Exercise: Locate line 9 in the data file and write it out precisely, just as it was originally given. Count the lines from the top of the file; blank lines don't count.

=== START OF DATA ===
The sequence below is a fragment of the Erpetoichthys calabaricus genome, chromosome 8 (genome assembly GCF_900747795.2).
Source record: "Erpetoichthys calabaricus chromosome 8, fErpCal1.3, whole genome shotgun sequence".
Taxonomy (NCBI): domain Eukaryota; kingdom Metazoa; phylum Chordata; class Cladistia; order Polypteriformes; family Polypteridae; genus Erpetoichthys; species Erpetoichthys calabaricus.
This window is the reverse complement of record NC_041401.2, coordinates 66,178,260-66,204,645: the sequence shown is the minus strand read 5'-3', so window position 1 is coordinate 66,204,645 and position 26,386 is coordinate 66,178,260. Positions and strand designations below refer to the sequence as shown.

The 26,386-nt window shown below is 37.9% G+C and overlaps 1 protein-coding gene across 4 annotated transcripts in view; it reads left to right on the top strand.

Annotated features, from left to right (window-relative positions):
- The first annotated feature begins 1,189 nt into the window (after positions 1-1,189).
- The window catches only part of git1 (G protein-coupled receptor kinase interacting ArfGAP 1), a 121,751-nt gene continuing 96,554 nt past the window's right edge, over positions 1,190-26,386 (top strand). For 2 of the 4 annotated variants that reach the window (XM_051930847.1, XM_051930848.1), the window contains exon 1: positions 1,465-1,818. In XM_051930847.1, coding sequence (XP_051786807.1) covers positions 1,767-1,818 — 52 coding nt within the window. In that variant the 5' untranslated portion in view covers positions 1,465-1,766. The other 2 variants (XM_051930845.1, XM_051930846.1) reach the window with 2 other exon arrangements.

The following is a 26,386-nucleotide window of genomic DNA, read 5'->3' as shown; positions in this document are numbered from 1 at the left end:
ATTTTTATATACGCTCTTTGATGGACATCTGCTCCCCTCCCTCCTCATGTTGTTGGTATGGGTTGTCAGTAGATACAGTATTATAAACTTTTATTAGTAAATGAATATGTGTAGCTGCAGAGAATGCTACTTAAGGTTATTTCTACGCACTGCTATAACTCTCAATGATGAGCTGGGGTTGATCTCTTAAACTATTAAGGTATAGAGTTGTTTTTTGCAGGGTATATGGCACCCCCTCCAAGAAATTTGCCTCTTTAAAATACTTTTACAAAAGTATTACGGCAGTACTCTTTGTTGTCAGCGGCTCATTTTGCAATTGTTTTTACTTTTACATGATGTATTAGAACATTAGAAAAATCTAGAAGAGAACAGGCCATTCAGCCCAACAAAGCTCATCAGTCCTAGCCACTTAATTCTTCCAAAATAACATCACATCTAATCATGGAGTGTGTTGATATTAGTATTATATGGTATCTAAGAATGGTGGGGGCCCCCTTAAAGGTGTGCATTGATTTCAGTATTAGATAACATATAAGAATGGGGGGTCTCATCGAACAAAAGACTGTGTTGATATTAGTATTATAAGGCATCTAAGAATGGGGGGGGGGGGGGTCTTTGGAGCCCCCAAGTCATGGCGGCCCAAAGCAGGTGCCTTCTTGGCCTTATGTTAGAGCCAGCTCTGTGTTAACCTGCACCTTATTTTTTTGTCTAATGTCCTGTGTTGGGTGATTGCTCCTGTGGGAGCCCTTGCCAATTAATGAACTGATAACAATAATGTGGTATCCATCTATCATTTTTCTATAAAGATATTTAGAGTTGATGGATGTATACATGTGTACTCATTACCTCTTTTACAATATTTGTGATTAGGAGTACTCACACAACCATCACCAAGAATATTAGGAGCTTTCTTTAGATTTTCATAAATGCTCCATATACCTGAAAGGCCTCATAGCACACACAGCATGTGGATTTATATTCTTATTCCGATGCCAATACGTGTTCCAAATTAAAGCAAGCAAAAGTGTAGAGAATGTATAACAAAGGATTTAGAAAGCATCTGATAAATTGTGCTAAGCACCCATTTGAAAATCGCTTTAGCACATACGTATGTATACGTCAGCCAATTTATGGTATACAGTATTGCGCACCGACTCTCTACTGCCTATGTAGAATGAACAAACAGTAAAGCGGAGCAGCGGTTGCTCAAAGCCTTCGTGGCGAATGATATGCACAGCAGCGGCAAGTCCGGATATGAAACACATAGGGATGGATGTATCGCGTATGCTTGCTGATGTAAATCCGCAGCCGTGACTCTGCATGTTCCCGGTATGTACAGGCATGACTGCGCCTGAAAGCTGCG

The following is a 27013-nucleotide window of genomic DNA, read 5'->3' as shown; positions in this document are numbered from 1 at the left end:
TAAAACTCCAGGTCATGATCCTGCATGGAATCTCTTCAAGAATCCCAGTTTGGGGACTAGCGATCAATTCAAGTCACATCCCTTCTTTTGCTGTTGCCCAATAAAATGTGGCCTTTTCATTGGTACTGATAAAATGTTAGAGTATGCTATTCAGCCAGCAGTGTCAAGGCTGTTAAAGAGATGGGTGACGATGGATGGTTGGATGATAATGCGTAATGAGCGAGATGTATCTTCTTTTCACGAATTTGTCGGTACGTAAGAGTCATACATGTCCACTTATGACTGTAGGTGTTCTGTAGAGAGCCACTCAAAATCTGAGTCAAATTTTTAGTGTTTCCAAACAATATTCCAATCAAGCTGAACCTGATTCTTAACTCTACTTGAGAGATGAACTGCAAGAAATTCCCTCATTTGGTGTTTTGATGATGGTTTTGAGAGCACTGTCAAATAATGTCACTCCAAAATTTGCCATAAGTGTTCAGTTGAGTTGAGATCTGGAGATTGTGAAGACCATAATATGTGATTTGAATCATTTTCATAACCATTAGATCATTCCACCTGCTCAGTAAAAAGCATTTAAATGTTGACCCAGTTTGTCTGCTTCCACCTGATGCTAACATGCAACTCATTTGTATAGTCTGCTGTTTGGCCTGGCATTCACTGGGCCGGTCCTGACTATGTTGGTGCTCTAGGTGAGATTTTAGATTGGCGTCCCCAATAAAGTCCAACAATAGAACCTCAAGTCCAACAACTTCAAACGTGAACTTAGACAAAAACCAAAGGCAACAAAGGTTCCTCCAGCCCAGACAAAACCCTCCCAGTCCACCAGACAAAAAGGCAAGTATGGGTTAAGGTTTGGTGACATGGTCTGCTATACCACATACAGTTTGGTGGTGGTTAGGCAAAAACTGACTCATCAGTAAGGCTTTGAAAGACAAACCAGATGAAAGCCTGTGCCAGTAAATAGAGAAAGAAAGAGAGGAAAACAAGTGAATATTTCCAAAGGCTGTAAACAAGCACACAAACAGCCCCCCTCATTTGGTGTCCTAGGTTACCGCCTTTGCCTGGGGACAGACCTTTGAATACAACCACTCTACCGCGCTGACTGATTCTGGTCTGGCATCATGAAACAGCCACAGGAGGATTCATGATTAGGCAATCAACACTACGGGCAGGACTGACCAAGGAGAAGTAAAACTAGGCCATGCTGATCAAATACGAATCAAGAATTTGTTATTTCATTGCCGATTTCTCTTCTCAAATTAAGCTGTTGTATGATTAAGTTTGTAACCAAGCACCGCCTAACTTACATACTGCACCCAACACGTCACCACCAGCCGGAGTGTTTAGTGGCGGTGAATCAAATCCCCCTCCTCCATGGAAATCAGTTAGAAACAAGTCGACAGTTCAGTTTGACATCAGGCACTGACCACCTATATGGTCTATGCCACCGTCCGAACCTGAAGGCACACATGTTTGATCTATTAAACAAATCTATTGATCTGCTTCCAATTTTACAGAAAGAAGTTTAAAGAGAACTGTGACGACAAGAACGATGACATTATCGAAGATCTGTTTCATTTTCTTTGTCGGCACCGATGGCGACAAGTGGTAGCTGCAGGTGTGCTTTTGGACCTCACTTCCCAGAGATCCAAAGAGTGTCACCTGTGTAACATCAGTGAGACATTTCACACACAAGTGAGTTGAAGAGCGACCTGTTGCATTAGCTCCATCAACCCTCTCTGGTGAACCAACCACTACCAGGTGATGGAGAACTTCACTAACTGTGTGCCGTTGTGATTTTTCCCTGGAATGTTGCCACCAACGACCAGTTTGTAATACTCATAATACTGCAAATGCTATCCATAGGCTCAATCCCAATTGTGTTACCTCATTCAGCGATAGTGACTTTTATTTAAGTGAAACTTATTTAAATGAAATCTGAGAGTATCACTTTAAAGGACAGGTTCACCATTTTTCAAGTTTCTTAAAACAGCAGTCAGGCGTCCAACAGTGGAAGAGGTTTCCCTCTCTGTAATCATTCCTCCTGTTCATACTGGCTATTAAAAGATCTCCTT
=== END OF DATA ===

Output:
The following is a 26,386-nucleotide window of genomic DNA, read 5'->3' as shown; positions in this document are numbered from 1 at the left end: